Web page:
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Posted by on Nov 3, 2015 | 0 comments

Peter Bayle, Superskeptic

Peter Bayle, Superskeptic

“the value of faith is directly proportional with its repugnancy to reason”  “One must necessarily choose between philosophy and the gospel”  “the best answer that can be naturally [i.e., without appeal to Revelation but relying only on philosophy] made to the question, “Why did God permit man to sin,” is to say, “I do not know; I only believe that he has some reasons for it that are really worthy of his infinite wisdom, but which are incomprehensible to me.”[1] It’s not just anyone who can earn the accolade “superskeptic.” But according to scholar and philosopher Richar Popkin, Huguenot philosopher Peter Bayle deserved it. Voltaire would probably agree. Said Voltaire, “the greatest master of the art of reasoning that ever wrote, Bayle, great and wise, all systems overthrows.” Bayle has been described by scholars as “a positivist, an atheist, a deist, a skeptic, a fideist, a Socinian, a liberal Calvinist, a conservative Calvinist, a libertine, a Judaizing Christian, a Judeo-Christian, or even a secret Jew, a Manichean, an existentialist,”...

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Posted by on Sep 1, 2015 | 0 comments

Netflix and Chill?

Netflix and Chill?

When I was surfing the internet, as one does these days, I came across an article that I read and promptly forgot where I read it.[1] But the main content of the article, and one line in particular have stood with me. The author was waxing eloquent about his nostalgia for the emo music of the previous decade when it “was cool to care.” He contrasts this with current popular music, which eschews emotion in favour of a studied detachment. The article stuck with me for two reasons. First, although emo music was never something I got into in my younger days, I listen to a fair amount now because my husband loves it. The whining despair and hopeless situations of these poor musicians cannot help but put a smile on his face and an extra spring in his step. The second reason it stuck with me is that the author’s descriptions of current pop music put me in mind of the tormented souls of men and women who...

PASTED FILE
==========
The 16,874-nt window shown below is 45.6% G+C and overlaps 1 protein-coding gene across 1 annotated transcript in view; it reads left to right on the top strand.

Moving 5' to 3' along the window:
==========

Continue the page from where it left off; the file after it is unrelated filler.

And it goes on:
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Posted by on May 28, 2015 | 0 comments

Can we go back? Stanley Hauerwas and the place of Christian Ethics

Can we go back? Stanley Hauerwas and the place of Christian Ethics

What exactly is Christian ethics, and how is it to be understood in our lives and the life of our church? This is a question to which I have started to give serious consideration, and a topic on which I intend to weigh in a lot over the coming months. Today’s post is the beginning of this journey and, like all beginnings, is heavy on excitement and questions and light on knowledge and sources.  The notion of Christian ethics is a modern invention.[1] This is the contention held by Stanley Hauerwas in his 1997 essay How “Christian Ethics” Came to Be. In this essay, he substantiates this claim by giving an overview of the history of ethics in the Church, starting with the Church Fathers. Like their ancient pagan compatriots, for whom philosophy was a way of life, ethics, for the Church Fathers, “was not some “aspect” of life, but rather inclusive of all that constituted a person’s life.”[2] In Tertullian and Augustine, two of the chosen examples, Hauerwas...

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Posted by on Apr 27, 2015 | 0 comments

Remembered Death

Remembered Death

The following post was originally written as a reflection for a talk on palliative care. It presents is my memories, five years later, on what it was like to sit with my Grandma during the last week of her life. In this reflection, I didn’t set out to make a coherent statement about death or make an argument for a particular type of care, but to simply reflect on what it was like to sit with someone, someone that I loved, as they died. At the end of August, my Grandma wasn’t doing well and so I, being unemployed at the time, volunteered to go stay with her. She was still at home when I left Edmonton, but by the time I had landed in Victoria, she had been moved to the hospice at the Royal Jubilee hospital. I went to see her right away and she was, that first day, very much the Grandma I remembered: pale and tired, but still cheerful and amusing and, well, herself. My mum arrived...

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Posted by on Mar 26, 2015 | 0 comments

March Madness

March Madness

March is an emotional month in Edmonton, Alberta. After the long and cold winter, I am always looking forward to those signs of spring. This is ever more true for those poor friends of mine who do not like winter! March, though, is not spring. It is a cruel and tortuous month which will rub your back with delightful sunshine with one hand while pouring gravelly slush down the front of your shirt with the other. Those who procrastinate until May to remove their snow tires are well-served.  March is also a hard month for the brain. This, at least, has been my experience, and, as a student, this comes as no surprise. The end of March/beginning of April are when (unless one is on the term system; sorry, UCSB!) the cumulative fatigue of the whole school year comes crashing down upon you. Coming up with content of any quality feels like an insurmountable task for my cotton-ball brain. It was a bit of a shock this year, then,...

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